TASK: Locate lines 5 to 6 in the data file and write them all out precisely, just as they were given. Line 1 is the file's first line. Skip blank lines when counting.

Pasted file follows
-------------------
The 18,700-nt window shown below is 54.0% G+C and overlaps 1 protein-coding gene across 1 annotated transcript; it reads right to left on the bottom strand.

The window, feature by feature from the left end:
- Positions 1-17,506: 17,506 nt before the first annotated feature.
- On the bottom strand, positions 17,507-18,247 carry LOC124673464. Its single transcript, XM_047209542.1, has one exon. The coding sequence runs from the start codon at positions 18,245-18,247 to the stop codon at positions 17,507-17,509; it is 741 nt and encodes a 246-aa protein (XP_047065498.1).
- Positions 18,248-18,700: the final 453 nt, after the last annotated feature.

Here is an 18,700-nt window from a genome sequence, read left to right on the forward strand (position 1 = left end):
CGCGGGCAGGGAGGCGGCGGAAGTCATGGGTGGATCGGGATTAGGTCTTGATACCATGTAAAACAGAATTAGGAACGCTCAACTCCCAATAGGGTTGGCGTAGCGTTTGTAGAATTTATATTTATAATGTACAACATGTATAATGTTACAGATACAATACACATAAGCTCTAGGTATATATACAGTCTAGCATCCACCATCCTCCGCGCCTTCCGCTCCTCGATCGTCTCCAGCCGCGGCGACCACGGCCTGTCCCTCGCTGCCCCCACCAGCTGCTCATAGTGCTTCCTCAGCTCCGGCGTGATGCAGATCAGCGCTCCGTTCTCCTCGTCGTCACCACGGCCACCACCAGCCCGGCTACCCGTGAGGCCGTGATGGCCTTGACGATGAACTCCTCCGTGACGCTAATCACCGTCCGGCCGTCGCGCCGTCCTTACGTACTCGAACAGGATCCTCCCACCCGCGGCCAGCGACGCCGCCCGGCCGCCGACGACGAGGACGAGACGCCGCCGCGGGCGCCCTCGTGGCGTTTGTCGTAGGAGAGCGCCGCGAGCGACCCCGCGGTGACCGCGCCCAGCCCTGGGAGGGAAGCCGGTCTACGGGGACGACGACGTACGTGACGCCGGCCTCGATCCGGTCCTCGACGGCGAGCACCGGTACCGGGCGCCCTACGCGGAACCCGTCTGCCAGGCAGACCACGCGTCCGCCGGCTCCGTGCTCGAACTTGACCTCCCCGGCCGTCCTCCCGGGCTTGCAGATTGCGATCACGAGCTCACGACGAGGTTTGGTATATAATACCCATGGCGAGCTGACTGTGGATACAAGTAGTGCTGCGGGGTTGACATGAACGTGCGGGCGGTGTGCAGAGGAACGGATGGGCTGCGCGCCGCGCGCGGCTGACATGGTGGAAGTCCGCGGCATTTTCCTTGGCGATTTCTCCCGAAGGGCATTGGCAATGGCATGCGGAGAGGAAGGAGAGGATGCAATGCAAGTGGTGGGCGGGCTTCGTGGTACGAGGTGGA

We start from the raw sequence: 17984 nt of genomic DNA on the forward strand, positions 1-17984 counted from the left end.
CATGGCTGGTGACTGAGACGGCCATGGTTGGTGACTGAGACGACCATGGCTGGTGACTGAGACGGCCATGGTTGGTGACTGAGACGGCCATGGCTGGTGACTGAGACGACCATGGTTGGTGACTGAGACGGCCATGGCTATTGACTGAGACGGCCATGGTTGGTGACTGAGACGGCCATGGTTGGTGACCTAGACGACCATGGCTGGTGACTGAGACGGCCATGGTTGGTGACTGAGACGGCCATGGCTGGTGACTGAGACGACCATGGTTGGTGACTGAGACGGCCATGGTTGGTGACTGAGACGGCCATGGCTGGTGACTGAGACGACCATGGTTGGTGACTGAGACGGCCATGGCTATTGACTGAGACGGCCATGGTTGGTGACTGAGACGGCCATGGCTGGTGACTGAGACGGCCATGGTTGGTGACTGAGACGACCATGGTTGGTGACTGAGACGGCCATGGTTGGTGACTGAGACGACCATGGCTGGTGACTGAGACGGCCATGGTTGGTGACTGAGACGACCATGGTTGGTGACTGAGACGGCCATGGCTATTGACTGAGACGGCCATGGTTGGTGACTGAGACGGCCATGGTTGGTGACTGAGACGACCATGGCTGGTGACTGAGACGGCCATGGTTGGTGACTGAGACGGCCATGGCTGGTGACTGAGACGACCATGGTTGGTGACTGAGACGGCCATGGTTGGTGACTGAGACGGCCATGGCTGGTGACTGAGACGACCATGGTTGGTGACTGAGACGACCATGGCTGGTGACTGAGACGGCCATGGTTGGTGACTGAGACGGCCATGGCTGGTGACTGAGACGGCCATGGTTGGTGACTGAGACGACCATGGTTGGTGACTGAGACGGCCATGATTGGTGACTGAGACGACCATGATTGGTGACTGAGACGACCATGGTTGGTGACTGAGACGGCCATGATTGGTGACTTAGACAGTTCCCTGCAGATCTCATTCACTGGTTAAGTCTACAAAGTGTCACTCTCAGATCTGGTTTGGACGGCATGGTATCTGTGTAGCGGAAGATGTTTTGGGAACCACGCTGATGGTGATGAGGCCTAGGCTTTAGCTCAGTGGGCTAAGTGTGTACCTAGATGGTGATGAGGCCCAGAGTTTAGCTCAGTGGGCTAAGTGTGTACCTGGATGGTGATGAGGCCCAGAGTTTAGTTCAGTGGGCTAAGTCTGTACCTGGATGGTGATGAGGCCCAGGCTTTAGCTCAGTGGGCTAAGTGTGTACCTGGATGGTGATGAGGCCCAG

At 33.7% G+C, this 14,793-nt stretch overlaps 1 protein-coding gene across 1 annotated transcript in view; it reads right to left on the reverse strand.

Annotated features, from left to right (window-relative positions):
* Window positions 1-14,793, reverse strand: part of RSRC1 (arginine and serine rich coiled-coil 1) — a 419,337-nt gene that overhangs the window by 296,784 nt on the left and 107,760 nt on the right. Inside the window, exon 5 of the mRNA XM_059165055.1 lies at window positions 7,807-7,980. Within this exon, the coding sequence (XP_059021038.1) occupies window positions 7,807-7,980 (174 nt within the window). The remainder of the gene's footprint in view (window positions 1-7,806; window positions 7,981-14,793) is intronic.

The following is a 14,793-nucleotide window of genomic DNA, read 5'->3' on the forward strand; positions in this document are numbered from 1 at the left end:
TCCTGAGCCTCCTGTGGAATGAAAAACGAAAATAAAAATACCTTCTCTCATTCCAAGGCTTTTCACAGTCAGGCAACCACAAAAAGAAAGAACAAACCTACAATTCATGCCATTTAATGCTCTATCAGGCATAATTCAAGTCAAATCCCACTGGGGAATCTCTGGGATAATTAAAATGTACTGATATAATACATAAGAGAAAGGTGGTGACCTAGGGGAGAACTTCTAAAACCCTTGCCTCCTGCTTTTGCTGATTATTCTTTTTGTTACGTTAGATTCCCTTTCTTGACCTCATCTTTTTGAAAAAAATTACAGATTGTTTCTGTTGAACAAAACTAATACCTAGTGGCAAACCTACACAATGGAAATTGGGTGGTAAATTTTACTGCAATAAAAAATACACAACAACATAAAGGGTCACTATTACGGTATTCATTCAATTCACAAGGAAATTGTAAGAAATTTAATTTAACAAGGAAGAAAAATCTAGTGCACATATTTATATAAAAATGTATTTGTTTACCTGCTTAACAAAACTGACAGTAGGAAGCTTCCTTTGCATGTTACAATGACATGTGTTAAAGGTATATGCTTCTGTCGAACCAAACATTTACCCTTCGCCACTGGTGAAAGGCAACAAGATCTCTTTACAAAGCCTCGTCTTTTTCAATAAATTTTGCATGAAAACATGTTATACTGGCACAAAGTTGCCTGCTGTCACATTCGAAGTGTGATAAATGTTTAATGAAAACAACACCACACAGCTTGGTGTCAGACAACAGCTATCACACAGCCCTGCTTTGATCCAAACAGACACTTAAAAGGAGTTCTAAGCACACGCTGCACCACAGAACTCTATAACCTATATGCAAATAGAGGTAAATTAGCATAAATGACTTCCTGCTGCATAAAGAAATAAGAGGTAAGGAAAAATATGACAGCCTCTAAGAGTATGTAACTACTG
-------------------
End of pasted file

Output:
- Positions 18,248-18,700: the final 453 nt, after the last annotated feature.

Here is an 18,700-nt window from a genome sequence, read left to right on the forward strand (position 1 = left end):